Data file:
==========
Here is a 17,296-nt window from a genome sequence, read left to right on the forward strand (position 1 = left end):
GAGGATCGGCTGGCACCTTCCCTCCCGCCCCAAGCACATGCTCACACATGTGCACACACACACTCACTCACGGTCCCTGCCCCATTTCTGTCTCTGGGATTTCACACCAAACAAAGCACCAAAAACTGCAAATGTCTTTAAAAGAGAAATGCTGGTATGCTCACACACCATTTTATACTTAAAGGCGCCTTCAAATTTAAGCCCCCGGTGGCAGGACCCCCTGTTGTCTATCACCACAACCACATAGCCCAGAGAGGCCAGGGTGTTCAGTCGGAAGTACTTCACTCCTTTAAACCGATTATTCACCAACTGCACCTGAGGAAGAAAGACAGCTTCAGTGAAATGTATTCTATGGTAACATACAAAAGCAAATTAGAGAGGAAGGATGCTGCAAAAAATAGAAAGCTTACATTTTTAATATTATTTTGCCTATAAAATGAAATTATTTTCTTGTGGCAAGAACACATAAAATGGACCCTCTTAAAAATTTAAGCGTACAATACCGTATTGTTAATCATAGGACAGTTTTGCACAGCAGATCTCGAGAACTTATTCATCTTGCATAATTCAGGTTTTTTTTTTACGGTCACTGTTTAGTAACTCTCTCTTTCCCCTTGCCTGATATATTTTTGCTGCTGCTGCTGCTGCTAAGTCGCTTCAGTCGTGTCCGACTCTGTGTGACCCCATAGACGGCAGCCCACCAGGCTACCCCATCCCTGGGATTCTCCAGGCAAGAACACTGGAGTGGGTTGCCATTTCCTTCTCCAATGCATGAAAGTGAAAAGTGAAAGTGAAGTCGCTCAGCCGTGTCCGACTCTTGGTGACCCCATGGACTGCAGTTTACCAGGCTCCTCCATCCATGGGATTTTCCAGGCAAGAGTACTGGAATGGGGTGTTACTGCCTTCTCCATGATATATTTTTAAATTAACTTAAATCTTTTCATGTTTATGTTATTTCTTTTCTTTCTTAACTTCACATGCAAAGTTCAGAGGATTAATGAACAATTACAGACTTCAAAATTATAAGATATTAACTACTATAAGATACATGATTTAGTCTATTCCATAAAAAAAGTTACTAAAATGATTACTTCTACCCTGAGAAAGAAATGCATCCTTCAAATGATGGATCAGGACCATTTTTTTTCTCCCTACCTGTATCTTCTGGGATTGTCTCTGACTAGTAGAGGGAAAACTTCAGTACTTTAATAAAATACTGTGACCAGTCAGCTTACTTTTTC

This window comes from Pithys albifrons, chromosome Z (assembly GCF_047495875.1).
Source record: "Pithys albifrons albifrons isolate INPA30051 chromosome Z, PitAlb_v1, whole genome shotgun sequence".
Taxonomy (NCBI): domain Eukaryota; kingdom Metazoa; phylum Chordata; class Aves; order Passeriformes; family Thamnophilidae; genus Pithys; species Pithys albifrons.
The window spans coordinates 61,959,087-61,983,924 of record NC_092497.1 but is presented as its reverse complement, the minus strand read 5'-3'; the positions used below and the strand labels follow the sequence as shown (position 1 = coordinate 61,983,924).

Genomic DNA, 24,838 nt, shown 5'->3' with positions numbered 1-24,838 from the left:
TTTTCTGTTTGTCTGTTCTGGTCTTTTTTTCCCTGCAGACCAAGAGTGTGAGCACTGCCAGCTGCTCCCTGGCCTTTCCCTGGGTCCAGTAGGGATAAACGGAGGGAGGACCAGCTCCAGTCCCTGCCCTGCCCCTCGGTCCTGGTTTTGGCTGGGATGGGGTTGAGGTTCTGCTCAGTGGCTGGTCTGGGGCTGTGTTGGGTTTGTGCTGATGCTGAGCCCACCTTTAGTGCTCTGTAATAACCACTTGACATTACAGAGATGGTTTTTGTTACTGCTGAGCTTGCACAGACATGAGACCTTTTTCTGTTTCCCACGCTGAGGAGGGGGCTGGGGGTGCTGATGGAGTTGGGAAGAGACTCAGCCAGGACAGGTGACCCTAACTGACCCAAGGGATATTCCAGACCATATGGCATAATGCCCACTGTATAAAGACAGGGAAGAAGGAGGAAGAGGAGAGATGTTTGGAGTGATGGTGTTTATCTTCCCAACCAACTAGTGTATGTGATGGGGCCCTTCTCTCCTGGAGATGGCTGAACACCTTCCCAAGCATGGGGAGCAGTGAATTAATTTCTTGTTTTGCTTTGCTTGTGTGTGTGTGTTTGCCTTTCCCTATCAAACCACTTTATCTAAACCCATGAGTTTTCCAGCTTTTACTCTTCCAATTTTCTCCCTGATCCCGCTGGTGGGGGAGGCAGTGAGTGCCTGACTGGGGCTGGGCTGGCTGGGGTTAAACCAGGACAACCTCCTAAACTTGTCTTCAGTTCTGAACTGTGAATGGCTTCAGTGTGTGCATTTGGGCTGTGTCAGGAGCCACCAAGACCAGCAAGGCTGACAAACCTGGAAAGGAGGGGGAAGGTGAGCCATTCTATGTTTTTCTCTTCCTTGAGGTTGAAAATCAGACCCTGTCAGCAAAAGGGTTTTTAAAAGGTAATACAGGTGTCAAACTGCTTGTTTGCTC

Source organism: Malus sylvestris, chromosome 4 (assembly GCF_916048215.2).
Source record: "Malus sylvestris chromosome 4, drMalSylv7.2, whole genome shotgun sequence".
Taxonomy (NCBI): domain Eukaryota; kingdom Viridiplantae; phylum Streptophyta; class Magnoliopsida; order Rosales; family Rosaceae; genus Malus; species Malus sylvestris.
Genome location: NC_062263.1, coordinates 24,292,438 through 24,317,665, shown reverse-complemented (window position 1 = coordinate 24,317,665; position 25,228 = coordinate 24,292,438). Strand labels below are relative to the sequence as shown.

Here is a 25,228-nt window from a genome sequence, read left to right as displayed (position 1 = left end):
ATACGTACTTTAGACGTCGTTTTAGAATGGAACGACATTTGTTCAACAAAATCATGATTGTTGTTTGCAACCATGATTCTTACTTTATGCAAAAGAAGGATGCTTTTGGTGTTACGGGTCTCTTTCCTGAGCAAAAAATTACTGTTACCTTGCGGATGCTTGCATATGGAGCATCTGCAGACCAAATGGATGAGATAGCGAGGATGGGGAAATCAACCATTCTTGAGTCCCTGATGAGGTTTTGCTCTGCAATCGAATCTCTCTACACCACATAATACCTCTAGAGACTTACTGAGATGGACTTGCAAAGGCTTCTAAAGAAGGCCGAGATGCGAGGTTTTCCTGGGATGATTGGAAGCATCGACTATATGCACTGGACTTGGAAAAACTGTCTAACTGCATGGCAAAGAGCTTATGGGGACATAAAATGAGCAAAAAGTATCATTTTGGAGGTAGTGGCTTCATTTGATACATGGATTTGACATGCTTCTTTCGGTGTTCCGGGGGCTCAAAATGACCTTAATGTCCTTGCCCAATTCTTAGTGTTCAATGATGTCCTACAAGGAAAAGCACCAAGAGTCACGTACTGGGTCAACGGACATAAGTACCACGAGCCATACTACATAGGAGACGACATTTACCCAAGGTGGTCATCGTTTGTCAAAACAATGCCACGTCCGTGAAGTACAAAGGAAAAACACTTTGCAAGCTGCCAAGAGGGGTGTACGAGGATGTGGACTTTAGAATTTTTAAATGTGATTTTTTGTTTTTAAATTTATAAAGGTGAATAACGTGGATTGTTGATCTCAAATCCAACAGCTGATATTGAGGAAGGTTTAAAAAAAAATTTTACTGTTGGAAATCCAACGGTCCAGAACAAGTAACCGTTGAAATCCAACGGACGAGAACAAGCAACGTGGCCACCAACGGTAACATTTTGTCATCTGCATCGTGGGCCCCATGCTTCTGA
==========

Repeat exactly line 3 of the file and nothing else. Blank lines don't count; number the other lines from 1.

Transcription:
This window comes from Pithys albifrons, chromosome Z (assembly GCF_047495875.1).